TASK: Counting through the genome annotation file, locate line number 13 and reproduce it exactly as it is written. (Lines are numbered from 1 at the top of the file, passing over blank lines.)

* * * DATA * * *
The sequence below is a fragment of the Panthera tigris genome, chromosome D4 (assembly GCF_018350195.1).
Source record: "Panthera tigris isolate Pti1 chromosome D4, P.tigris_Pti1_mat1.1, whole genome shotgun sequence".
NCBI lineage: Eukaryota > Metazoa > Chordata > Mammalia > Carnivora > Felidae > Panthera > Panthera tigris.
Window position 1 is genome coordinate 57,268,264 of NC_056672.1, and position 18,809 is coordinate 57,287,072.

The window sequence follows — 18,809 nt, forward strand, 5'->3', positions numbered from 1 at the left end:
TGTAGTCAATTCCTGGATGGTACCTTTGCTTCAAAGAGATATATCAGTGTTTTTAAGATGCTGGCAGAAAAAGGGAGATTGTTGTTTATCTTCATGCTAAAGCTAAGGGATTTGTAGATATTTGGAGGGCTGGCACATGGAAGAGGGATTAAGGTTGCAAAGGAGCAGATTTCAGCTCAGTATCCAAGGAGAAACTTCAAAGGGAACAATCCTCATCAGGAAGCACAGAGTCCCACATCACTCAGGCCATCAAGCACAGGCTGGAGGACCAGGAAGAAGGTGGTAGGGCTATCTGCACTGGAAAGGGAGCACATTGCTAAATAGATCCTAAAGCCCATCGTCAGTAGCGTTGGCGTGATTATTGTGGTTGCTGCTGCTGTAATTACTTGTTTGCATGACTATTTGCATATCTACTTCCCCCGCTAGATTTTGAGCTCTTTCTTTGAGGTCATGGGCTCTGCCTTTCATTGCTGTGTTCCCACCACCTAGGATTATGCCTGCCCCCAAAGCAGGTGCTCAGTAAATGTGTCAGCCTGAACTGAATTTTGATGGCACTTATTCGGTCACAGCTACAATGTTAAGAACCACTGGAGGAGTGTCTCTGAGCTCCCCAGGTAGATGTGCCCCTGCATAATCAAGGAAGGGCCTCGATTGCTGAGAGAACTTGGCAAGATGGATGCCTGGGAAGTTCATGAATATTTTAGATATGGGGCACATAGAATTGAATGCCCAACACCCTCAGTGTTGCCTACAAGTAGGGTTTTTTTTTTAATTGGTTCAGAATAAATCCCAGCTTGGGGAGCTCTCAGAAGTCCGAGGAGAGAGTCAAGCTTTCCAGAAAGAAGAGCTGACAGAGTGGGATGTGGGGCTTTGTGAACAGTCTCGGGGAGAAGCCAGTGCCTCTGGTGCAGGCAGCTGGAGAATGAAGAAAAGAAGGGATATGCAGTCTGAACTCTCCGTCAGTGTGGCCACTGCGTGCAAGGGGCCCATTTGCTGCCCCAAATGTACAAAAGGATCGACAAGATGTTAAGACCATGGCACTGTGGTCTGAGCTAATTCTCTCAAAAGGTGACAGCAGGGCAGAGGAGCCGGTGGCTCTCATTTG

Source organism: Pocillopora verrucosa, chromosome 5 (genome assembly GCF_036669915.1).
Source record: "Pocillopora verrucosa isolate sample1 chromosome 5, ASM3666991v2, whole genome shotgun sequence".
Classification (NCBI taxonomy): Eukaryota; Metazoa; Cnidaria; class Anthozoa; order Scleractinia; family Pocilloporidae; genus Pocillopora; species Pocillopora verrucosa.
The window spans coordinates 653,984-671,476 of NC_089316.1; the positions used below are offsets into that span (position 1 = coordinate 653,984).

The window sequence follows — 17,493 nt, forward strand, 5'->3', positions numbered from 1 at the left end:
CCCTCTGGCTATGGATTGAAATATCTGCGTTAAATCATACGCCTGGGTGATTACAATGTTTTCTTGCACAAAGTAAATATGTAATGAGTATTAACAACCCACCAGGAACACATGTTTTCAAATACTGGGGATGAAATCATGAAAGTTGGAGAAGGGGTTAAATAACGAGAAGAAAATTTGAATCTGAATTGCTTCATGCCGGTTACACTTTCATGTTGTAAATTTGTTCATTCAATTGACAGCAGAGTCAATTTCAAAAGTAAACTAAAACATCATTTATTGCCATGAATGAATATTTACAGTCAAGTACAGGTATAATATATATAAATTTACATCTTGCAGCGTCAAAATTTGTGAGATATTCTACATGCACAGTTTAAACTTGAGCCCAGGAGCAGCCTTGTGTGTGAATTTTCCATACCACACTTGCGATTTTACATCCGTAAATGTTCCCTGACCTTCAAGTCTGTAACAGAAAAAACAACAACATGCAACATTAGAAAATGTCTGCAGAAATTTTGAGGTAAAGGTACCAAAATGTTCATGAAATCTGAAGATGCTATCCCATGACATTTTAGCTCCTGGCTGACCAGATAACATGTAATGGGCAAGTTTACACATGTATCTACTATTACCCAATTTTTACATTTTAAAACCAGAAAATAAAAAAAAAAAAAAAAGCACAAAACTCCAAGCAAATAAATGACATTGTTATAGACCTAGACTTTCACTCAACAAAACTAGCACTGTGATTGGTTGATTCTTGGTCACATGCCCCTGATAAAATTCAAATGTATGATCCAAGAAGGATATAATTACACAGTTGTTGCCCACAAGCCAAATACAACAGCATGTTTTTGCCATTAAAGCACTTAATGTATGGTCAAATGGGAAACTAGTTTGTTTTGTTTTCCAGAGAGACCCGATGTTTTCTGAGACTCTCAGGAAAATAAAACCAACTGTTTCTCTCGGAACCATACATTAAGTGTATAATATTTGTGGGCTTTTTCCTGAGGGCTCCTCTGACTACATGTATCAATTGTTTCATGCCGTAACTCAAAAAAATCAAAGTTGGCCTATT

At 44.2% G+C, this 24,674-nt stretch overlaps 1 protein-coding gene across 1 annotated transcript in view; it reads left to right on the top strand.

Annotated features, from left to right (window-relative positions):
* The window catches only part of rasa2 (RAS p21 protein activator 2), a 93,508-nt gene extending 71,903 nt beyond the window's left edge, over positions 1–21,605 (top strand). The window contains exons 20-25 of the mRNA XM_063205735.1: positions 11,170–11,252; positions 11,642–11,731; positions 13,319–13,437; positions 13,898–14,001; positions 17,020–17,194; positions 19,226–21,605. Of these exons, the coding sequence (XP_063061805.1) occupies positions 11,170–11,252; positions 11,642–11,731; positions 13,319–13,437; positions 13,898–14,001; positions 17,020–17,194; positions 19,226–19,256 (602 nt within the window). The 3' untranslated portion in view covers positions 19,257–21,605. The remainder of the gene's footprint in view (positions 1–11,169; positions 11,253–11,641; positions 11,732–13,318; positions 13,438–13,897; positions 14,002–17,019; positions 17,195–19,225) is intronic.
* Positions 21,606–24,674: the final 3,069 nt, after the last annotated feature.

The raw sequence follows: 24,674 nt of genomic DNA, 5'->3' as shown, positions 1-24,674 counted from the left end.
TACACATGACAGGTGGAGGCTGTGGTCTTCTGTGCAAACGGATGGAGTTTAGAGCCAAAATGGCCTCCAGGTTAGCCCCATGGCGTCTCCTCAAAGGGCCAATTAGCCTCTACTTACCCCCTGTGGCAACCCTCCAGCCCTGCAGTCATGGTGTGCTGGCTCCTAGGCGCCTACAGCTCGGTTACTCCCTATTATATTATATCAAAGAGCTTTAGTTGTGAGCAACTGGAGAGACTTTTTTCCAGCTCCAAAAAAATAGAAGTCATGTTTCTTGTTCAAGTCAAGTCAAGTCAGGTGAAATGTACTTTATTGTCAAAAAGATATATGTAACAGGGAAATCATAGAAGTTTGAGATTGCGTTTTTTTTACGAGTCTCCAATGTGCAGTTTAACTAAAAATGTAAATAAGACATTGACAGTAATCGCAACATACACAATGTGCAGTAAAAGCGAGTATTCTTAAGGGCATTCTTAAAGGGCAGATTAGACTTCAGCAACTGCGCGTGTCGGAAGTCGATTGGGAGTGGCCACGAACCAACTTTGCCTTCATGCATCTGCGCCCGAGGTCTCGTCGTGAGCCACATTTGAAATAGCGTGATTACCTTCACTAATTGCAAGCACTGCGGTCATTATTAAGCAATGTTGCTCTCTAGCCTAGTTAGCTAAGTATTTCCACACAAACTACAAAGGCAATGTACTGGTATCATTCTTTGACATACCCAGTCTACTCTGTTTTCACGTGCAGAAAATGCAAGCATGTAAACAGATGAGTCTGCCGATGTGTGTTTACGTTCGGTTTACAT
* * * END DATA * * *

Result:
At 44.2% G+C, this 24,674-nt stretch overlaps 1 protein-coding gene across 1 annotated transcript in view; it reads left to right on the top strand.